What has been the historical relationship between scientific illustration and animation? We could discuss common iconography, common practices, and common conventions, but another approach might be to examine how animated science films have used scientific illustration. For example, in films that use both live-action and animation, such as Disney’s Defense against Invasion (1945), the scientific drawing sits at the boundary of the two forms as the camera tracks in from the live-action setting to a drawing, then dissolves from that drawing to an animated sequence. In films that are primarily animated, such as Diagnosis and Treatment of Infections of the Hand (American College of Surgeons, 1926), the scientific illustration of the circulatory system of the hand fades to the background as the overlayed animation commences. In Care of the Skin (Encyclopedia Britannica, 1946), the animation develops out of the illustration via a dissolve. That is, before the rise of computer animation, animated science films often treated scientific illustration as the basis of their educational mission and as the intermediary for any animated effects. This paper will present this pattern and venture an explanation based on the historical concerns of the scientific community about the potential dangers of animation: not only were its associations with childish entertainment considered a liability, but it was often perceived to blur the sacred boundary between what is legitimately known and what is purely theoretical, a problem all scientific illustration had to contend with. This presentation will chart this set of concerns, proposing the dissolve as a trope that figures and cautiously negotiates this intermedial history.
“Chemical Synthesis, Color Animation, and the Production of Molecular Media in China”, Jinying Li
This paper studies the material and historical relations between chemical synthesis and color animation in contemporary China, examining how such relations mobilized, and were mobilized by, the mass production of color, or “color consciousness,” as the result of the fast development and expansion of industrial chemistry. The focus of the study is the production of China’s first color animation, Why is the Crow Black?, at Shanghai Animation Film Studio in 1956. For this film, Chinese animation artists developed a specialized color paint by synthesizing a benzoate-based chemical medium. The chemical formula of this medium led to the flourishment of color animations in China, as well as to the development of the ink-wash animation that combines Chinese traditional art styles with opto-chemical emulsion and cinematic motion, which eventually became the so-called “national style” of Chinese animation. Examining this historical conjuncture between industrial chemistry and color animation, my approach highlights two notions: synthesis and molecular media. I map the ways in which the technological concept of synthesis and its scientific logics in chemistry were integrated into the social, cultural, and political discourses of a utopian imagination of transformative “coming-together” — first of a modern nation and then of a global market. Exploring the political potential and limitation of the chemistry of being and becoming, this project takes the notion of “molecular media” (Deleuze and Guattari, 1988) in a literal and materialist fashion by taking molecular encounters as media events, and examines how the production and mechanism of molecular media generate cultural signs.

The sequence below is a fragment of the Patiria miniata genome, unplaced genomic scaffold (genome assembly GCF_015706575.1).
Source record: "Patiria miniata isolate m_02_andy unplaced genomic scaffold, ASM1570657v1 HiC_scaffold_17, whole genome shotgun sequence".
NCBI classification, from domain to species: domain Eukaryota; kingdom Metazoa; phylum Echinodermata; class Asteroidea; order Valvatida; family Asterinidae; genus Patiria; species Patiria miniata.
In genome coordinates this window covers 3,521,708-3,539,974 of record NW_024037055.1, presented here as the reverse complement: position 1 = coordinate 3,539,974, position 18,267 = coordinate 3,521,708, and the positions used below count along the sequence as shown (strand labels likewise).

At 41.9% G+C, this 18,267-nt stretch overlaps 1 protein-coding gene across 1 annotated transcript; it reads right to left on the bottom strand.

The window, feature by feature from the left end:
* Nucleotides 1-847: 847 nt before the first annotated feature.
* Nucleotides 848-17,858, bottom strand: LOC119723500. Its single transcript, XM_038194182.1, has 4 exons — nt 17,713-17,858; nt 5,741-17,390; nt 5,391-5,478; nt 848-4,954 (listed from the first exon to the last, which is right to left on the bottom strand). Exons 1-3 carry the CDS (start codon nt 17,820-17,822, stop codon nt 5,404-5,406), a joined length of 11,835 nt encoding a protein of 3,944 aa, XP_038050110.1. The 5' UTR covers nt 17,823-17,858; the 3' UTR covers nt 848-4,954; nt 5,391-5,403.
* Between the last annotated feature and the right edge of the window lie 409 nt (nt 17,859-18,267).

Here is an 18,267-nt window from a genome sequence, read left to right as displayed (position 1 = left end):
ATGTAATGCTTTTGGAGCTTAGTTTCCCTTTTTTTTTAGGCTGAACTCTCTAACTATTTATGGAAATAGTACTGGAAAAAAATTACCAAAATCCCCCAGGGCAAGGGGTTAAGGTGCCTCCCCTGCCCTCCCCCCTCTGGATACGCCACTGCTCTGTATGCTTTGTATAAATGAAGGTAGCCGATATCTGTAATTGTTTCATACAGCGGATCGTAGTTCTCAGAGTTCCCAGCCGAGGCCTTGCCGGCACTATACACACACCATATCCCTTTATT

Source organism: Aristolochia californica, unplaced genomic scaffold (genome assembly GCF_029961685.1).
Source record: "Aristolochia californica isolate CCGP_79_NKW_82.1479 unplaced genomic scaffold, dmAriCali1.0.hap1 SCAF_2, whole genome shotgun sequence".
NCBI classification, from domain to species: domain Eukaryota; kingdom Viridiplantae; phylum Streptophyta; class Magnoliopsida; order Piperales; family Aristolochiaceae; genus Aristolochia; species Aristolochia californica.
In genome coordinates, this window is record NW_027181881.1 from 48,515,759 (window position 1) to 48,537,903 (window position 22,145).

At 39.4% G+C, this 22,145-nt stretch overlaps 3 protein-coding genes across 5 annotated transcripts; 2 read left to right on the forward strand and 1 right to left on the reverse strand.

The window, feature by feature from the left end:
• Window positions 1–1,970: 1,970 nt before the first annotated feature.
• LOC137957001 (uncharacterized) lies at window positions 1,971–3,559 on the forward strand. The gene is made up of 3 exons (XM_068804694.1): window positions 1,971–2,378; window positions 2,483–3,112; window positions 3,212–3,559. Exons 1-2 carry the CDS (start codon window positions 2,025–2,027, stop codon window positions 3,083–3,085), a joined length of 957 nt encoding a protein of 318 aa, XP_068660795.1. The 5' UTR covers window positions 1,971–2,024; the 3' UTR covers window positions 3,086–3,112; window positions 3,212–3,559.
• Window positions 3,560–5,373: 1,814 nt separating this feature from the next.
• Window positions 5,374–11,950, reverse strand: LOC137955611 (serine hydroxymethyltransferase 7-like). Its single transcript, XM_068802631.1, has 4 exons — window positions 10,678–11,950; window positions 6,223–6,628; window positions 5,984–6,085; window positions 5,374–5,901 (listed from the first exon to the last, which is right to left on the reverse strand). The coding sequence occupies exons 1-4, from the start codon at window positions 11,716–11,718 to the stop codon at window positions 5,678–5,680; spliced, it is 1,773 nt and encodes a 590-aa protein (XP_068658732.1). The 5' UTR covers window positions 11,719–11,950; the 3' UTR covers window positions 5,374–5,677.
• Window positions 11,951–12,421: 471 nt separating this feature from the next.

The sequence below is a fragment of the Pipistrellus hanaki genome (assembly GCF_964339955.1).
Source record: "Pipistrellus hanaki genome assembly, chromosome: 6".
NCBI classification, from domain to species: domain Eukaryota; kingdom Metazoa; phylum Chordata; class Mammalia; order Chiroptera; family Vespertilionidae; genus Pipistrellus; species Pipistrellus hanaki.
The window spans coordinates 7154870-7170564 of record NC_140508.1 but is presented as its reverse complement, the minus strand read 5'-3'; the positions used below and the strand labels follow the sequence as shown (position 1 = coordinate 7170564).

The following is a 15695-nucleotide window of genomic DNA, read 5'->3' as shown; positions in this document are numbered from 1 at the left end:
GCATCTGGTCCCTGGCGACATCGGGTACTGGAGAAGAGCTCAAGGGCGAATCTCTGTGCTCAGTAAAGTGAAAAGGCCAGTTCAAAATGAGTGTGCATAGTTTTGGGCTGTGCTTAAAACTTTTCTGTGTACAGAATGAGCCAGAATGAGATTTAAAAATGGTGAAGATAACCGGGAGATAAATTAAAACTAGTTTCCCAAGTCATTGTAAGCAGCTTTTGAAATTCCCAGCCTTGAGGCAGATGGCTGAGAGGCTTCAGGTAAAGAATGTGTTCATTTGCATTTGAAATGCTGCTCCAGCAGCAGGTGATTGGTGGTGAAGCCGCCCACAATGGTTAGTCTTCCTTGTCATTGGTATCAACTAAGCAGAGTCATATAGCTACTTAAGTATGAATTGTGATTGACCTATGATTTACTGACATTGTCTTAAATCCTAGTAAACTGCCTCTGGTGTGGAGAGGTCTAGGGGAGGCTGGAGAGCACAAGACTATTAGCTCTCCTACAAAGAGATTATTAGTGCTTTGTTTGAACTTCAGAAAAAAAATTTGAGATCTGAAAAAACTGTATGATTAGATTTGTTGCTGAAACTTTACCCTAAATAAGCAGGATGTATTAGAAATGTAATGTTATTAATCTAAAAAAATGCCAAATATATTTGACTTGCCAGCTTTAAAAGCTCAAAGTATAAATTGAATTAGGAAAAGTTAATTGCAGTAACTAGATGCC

Keynote: Tim Boon (17.30-19.00)
Tim Boon’s keynote talk is entitled “Intermediality: Modes of Science Film Research Between the Museum and the Cinema“.
Introduced and chaired by Max Long
Please note: Tim Boon’s keynote speech will be run as a hybrid event. All panellists and attendees who have booked a ticket for the main workshop will be able to access the Keynote by simply clicking on the link for Day 3. At the end of the keynote, there will be a live Q&A. Unlike during the rest of the workshop, online audience members are asked to only ask questions in the chat during the Q&A, which will be read out to Tim by one of the organisers in the room.
For anyone wishing to attend in person, Tim Boon will also be simultaneously delivering his keynote speech in the Department for the History and Philosophy of Science in Cambridge. If you want to attend the keynote in person, you must book a separate Eventbrite ticket, which you can do by following this link. Tickets for this event are limited, and we expect them to sell out.
We ask that in-person attendees respect social distancing norms, and strongly recommend that everyone wear facemasks.